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    Mammalian cell function requires timely and accurate transmission of information from the cell membrane (CM) to the nucleus (N). These pathways have been intensively investigated and many critical components and interactions have been identified. However, the physical forces that control movement of these proteins have received scant attention. Thus, transduction pathways are typically presented schematically with little regard to spatial constraints that might affect the underlying dynamics necessary for protein-protein interactions and molecular movement from the CM to the N. We propose messenger protein localization and movements are highly regulated and governed by Coulomb interactions between: 1. A recently discovered, radially directed E-field from the NM into the CM and 2. Net protein charge determined by its isoelectric point, phosphorylation state, and the cytosolic pH. These interactions, which are widely applied in elecrophoresis, provide a previously unknown mechanism for localization of messenger proteins within the cytoplasm as well as rapid shuttling between the CM and N. Here we show these dynamics optimize the speed, accuracy and efficiency of transduction pathways even allowing measurement of the location and timing of ligand binding at the CM –previously unknown components of intracellular information flow that are, nevertheless, likely necessary for detecting spatial gradients and temporal fluctuations in ligand concentrations within the environment. The model has been applied to the RAF-MEK-ERK pathway and scaffolding protein KSR1 using computer simulations and in-vitro experiments. The computer simulations predicted distinct distributions of phosphorylated and unphosphorylated components of this transduction pathway which were experimentally confirmed in normal breast epithelial cells (HMEC)

    Ultra-brief intervention for problem drinkers: research protocol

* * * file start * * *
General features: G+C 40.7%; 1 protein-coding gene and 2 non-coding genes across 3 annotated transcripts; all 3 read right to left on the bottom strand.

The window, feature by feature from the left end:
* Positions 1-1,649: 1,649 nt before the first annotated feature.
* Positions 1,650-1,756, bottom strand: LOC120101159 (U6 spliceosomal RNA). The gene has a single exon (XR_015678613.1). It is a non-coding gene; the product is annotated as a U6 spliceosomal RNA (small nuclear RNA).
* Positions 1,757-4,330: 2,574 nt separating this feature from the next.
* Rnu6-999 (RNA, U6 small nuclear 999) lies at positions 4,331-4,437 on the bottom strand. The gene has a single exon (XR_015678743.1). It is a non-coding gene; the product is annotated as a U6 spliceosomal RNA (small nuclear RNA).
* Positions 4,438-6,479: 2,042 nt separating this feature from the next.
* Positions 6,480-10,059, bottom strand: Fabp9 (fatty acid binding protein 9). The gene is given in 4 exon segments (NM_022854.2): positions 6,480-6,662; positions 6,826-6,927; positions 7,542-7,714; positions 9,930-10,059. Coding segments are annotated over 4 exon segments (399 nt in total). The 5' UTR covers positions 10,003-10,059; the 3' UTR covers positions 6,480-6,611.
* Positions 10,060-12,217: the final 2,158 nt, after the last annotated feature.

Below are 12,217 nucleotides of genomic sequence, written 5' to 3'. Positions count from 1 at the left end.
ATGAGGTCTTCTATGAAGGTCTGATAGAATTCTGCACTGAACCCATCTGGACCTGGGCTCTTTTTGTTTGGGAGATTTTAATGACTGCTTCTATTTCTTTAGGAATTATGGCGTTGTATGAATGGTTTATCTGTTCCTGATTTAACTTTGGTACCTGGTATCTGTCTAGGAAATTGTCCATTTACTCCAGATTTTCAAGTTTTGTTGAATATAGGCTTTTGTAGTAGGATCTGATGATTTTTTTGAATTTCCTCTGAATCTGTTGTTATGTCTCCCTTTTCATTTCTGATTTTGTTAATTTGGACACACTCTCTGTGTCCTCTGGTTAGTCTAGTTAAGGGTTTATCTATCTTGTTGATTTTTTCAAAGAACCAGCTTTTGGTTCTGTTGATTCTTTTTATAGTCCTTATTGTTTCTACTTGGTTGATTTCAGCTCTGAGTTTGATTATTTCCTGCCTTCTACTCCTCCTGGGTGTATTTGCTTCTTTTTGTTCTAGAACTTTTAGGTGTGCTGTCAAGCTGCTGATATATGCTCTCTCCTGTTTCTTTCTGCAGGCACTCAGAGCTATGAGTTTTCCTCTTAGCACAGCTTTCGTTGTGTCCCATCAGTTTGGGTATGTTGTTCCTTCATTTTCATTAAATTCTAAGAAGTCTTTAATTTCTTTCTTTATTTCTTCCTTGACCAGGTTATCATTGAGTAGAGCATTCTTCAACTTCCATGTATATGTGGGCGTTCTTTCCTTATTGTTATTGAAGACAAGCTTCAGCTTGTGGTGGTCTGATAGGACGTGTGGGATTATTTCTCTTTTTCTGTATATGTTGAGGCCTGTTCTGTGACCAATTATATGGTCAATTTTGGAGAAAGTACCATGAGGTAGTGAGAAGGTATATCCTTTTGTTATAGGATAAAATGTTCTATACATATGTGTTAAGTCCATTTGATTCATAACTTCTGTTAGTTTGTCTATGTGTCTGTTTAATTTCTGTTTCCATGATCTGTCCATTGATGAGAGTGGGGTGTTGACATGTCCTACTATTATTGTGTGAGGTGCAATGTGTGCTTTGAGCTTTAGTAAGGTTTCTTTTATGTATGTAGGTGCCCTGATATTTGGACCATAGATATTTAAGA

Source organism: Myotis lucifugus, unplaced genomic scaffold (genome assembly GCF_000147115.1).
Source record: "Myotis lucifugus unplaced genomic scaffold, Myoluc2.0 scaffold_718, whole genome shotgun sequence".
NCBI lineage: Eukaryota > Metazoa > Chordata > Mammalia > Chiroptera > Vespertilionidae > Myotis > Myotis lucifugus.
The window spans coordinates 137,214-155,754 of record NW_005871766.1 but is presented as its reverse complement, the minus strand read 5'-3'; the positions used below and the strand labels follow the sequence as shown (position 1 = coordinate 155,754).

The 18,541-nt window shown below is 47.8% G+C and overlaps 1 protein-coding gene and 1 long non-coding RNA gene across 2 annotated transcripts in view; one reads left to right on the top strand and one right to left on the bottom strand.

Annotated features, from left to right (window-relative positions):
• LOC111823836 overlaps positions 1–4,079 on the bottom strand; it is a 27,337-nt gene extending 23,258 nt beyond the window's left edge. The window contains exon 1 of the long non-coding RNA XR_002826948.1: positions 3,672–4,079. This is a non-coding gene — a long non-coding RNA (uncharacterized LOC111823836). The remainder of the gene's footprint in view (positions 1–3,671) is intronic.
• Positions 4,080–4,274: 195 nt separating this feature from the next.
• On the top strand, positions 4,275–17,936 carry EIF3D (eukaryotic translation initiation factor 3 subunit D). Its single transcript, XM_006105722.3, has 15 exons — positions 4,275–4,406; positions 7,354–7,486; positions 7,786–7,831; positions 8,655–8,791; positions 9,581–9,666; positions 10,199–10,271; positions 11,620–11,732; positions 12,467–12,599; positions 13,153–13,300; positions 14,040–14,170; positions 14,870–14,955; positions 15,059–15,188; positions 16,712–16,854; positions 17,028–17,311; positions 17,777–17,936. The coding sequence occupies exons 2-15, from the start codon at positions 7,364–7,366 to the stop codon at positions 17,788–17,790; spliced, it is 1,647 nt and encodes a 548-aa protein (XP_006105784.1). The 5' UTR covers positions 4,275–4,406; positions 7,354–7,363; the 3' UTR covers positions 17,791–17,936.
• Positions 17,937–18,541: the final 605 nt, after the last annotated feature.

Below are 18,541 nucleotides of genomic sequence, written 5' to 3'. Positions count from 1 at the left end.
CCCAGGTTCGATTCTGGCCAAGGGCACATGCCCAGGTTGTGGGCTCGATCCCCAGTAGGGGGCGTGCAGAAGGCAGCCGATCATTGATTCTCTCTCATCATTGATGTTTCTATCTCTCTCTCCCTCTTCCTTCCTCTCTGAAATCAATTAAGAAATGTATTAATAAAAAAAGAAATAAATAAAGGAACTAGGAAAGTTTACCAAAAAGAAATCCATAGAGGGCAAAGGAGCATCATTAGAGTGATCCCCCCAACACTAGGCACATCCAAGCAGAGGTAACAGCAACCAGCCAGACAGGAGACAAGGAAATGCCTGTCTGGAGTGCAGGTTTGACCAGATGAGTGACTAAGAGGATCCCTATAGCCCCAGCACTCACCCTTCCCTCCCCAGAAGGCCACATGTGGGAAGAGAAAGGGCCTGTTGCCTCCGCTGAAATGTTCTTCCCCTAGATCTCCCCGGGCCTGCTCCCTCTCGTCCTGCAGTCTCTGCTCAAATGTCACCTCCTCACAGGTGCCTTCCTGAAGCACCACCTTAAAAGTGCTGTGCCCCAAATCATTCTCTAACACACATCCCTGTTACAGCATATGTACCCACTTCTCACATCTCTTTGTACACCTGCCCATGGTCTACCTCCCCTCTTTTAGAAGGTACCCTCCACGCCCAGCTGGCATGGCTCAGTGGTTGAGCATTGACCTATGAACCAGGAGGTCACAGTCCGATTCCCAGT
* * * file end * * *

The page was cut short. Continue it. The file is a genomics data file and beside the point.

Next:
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    Background: Helping the large number of problem drinkers who will never seek treatment is a challenging issue. Public health initiatives employing educational materials or mass media campaigns have met with mixed success. However, clinical research has developed effective brief interventions to help problem drinkers. This project will employ an intervention that has been validated in clinical settings and then modified into an ultra-brief format suitable for use as a public health intervention. The major objective of this study is to conduct a randomized controlled trial to establish the effectiveness of an ultra-brief, personalized feedback intervention for problem drinkers. Methods/design: Problem drinkers recruited on a baseline population telephone survey conducted in a major metropolitan city in Canada will be randomized to one of three conditions - a personalized feedback pamphlet condition, a control pamphlet condition, or a no intervention control condition. In the week after the baseline survey, households in the two pamphlet conditions will be sent their respective pamphlets. Changes in drinking will be assessed post intervention at three-month and six-month follow-ups. Drinking outcomes will be compared between experimental conditions using Structural Equation Modeling. The primary hypothesis is that problem drinkers from households who receive the personalized feedback pamphlet intervention will display significantly improved drinking outcomes at three and six-month follow-ups as compared to problem drinkers from households in the no intervention control condition. Secondary hypotheses will test the impact of the intervention on help seeking, and explore the mediating or moderating role of perceived drinking norms, perceived alcohol risks and the problem drinker's social reasons for drinking. Discussion: This trial will provide information on the effectiveness of a pamphlet-based personalized feedback intervention for problem drinkers in a community setting. Trial registration: ClinicalTrials.gov registration #NCT00688584.This study is funded by the National Institute on Alcohol Abuse and Alcoholism (NIAAA). Grant #R01 AA015680-01A2